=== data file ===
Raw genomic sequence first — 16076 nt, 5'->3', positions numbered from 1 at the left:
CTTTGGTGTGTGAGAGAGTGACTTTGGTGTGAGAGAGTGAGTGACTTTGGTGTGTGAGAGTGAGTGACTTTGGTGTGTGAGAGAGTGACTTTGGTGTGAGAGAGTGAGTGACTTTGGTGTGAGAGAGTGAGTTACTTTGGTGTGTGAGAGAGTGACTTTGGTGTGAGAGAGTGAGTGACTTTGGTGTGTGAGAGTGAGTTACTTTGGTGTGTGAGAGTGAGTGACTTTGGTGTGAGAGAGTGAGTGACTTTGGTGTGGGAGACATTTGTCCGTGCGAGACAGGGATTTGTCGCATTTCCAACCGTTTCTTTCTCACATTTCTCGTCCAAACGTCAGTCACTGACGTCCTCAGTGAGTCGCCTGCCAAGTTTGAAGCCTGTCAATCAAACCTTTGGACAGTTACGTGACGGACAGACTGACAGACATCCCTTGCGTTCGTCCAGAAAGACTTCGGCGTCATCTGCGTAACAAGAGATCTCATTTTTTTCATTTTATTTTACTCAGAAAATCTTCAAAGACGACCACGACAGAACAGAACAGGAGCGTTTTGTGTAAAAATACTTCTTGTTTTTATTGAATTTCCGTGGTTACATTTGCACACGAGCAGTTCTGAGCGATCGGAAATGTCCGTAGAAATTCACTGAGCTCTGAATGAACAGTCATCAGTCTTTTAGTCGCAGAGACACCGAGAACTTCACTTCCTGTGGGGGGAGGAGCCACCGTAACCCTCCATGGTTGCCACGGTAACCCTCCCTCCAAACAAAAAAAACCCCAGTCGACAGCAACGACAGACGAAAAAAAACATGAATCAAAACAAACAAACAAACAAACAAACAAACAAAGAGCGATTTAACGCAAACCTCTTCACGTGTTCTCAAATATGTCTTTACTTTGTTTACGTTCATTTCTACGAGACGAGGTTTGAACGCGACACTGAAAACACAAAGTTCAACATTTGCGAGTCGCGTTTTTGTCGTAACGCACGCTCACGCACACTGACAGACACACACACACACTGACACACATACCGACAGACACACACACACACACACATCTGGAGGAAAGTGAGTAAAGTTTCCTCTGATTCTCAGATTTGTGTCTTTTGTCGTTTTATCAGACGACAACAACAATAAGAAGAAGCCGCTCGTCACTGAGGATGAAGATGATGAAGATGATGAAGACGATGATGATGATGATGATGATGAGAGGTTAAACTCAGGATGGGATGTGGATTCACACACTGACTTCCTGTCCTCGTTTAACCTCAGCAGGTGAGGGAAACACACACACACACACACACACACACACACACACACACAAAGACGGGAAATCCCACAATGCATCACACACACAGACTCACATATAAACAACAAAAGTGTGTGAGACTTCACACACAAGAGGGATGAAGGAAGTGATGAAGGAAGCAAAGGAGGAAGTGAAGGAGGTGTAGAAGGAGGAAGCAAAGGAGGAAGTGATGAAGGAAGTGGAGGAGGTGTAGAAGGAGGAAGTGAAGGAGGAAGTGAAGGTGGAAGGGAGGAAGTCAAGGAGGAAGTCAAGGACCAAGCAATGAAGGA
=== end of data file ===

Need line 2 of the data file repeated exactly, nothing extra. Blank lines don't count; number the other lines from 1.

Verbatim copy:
CTTTGGTGTGTGAGAGAGTGACTTTGGTGTGAGAGAGTGAGTGACTTTGGTGTGTGAGAGTGAGTGACTTTGGTGTGTGAGAGAGTGACTTTGGTGTGAGAGAGTGAGTGACTTTGGTGTGAGAGAGTGAGTTACTTTGGTGTGTGAGAGAGTGACTTTGGTGTGAGAGAGTGAGTGACTTTGGTGTGTGAGAGTGAGTTACTTTGGTGTGTGAGAGTGAGTGACTTTGGTGTGAGAGAGTGAGTGACTTTGGTGTGGGAGACATTTGTCCGTGCGAGACAGGGATTTGTCGCATTTCCAACCGTTTCTTTCTCACATTTCTCGTCCAAACGTCAGTCACTGACGTCCTCAGTGAGTCGCCTGCCAAGTTTGAAGCCTGTCAATCAAACCTTTGGACAGTTACGTGACGGACAGACTGACAGACATCCCTTGCGTTCGTCCAGAAAGACTTCGGCGTCATCTGCGTAACAAGAGATCTCATTTTTTTCATTTTATTTTACTCAGAAAATCTTCAAAGACGACCACGACAGAACAGAACAGGAGCGTTTTGTGTAAAAATACTTCTTGTTTTTATTGAATTTCCGTGGTTACATTTGCACACGAGCAGTTCTGAGCGATCGGAAATGTCCGTAGAAATTCACTGAGCTCTGAATGAACAGTCATCAGTCTTTTAGTCGCAGAGACACCGAGAACTTCACTTCCTGTGGGGGGAGGAGCCACCGTAACCCTCCATGGTTGCCACGGTAACCCTCCCTCCAAACAAAAAAAACCCCAGTCGACAGCAACGACAGACGAAAAAAAACATGAATCAAAACAAACAAACAAACAAACAAACAAACAAAGAGCGATTTAACGCAAACCTCTTCACGTGTTCTCAAATATGTCTTTACTTTGTTTACGTTCATTTCTACGAGACGAGGTTTGAACGCGACACTGAAAACACAAAGTTCAACATTTGCGAGTCGCGTTTTTGTCGTAACGCACGCTCACGCACACTGACAGACACACACACACACTGACACACATACCGACAGACACACACACACACACACATCTGGAGGAAAGTGAGTAAAGTTTCCTCTGATTCTCAGATTTGTGTCTTTTGTCGTTTTATCAGACGACAACAACAATAAGAAGAAGCCGCTCGTCACTGAGGATGAAGATGATGAAGATGATGAAGACGATGATGATGATGATGATGATGAGAGGTTAAACTCAGGATGGGATGTGGATTCACACACTGACTTCCTGTCCTCGTTTAACCTCAGCAGGTGAGGGAAACACACACACACACACACACACACACACACACACACACAAAGACGGGAAATCCCACAATGCATCACACACACAGACTCACATATAAACAACAAAAGTGTGTGAGACTTCACACACAAGAGGGATGAAGGAAGTGATGAAGGAAGCAAAGGAGGAAGTGAAGGAGGTGTAGAAGGAGGAAGCAAAGGAGGAAGTGATGAAGGAAGTGGAGGAGGTGTAGAAGGAGGAAGTGAAGGAGGAAGTGAAGGTGGAAGGGAGGAAGTCAAGGAGGAAGTCAAGGACCAAGCAATGAAGGA